Fallout From SFPD Racist Texts: Officer Resigns Amid Scandal

https://www.flickr.com/photos/thomashawk/4516038309/

(Thomas Hawk/flikr)

By Alex Emslie
KQED

One of four San Francisco police officers, who was reassigned while the department’s internal affairs division investigates their involvement in racist and homophobic text messages, has resigned.

Michael Robison, who served as an SFPD officer for 23 years, resigned Wednesday, his attorney Anthony Brass confirmed today.

“He resigned in order to spare himself the stress of living knowing that he was going to be terminated,” Brass said. “The chief’s comments that the four officers would be terminated following the investigation let him know what the outcome of this would be, really no matter what.”

Police Chief Greg Suhr had said he would seek to terminate any officers found by the investigation to be biased. Suhr did not immediately respond to a request for comment Thursday.

Text messages recovered from former SFPD Sgt. Ian Furminger’s cell phone were revealed in a federal court filing last week opposing Furminger’s request for bail while he appeals his conviction on federal fraud and conspiracy charges.

The messages initially implicated officers Michael Celis, Rain Daugherty and Noel Schwab, in addition to Robison. Furminger’s motion was denied, and he’s scheduled to surrender in early April for a prison sentence of three years and five months.

An SFPD spokesman said Thursday that 10 additional officers caught up in the probe are no longer under investigation. They had traded messages with Furminger, but those were “deemed not inappropriate,” the spokesman said.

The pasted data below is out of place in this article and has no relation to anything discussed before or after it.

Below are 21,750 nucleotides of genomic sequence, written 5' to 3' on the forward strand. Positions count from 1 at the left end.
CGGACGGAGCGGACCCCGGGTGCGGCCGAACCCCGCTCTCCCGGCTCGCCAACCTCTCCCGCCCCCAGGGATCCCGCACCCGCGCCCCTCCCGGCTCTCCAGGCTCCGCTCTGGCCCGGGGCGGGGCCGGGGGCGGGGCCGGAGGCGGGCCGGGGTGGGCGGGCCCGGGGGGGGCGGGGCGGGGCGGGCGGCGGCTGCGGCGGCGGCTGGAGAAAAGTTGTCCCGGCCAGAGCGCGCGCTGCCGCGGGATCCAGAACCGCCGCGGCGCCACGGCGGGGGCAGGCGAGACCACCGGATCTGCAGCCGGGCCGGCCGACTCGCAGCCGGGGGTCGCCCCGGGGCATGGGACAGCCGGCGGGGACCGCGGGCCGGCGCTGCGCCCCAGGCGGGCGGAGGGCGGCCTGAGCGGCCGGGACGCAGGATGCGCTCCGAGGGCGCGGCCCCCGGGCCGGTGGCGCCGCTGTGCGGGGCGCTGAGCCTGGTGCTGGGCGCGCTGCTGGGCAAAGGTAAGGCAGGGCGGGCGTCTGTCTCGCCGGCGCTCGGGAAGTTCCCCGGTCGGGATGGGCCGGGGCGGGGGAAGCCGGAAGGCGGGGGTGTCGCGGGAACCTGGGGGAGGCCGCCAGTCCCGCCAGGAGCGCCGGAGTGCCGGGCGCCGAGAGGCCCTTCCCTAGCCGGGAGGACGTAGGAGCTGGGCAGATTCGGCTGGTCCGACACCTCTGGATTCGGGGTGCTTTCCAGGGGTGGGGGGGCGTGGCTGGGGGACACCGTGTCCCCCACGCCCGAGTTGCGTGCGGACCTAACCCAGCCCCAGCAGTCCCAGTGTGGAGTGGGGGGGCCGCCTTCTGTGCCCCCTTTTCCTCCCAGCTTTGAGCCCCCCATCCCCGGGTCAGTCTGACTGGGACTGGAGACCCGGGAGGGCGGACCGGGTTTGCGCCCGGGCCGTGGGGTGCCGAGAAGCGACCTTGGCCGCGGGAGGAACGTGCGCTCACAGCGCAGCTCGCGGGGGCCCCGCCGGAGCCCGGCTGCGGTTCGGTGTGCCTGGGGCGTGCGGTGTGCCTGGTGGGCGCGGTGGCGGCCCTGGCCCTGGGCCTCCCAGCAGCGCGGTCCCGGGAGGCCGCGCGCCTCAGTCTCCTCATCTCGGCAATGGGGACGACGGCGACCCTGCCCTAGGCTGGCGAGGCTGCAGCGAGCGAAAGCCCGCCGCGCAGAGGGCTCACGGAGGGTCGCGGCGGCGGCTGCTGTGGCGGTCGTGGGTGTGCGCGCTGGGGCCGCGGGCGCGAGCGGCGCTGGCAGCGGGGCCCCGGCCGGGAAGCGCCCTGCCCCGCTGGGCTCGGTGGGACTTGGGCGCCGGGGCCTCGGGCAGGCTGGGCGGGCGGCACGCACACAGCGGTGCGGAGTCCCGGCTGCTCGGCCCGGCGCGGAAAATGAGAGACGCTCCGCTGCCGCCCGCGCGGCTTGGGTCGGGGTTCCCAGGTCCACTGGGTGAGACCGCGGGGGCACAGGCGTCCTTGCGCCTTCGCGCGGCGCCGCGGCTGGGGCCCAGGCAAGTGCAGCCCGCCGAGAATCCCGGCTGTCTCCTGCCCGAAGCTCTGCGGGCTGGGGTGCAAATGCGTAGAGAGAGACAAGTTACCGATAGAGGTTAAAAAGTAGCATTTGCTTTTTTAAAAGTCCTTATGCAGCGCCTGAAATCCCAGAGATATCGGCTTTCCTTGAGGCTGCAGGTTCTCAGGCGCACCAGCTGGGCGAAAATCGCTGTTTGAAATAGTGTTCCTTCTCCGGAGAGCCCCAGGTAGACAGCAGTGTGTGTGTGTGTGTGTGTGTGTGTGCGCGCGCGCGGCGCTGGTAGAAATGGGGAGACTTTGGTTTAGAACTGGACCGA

Robison was openly gay and was quoted in The Advocate, a national gay and lesbian news magazine in a 1998 article about challenges faced by gay police officers:

“The `good ol’ boys’ system is on its way out, and the newer generation that’s replaced them sees things from a more open-minded standpoint. We have a common saying among people in the department: `When you’re at work you’re all wearing blue.’ I really hand it to the people who came out back then because they really-paved-the way for us.”

“Mike Robison is not a racist,” Brass said. “He works with people of varied ethnicity every day. He understands bigotry from the other side because as an openly gay officer, he exposes himself to a great deal of bigotry and well understands the hurt of that, and would never want to impose that on other people. The problem is that there really is no explanation that’s going to satisfy his chief, the community or anyone regarding these texts. The texts are just literally — they speak for themselves — and there’s no changing that.”

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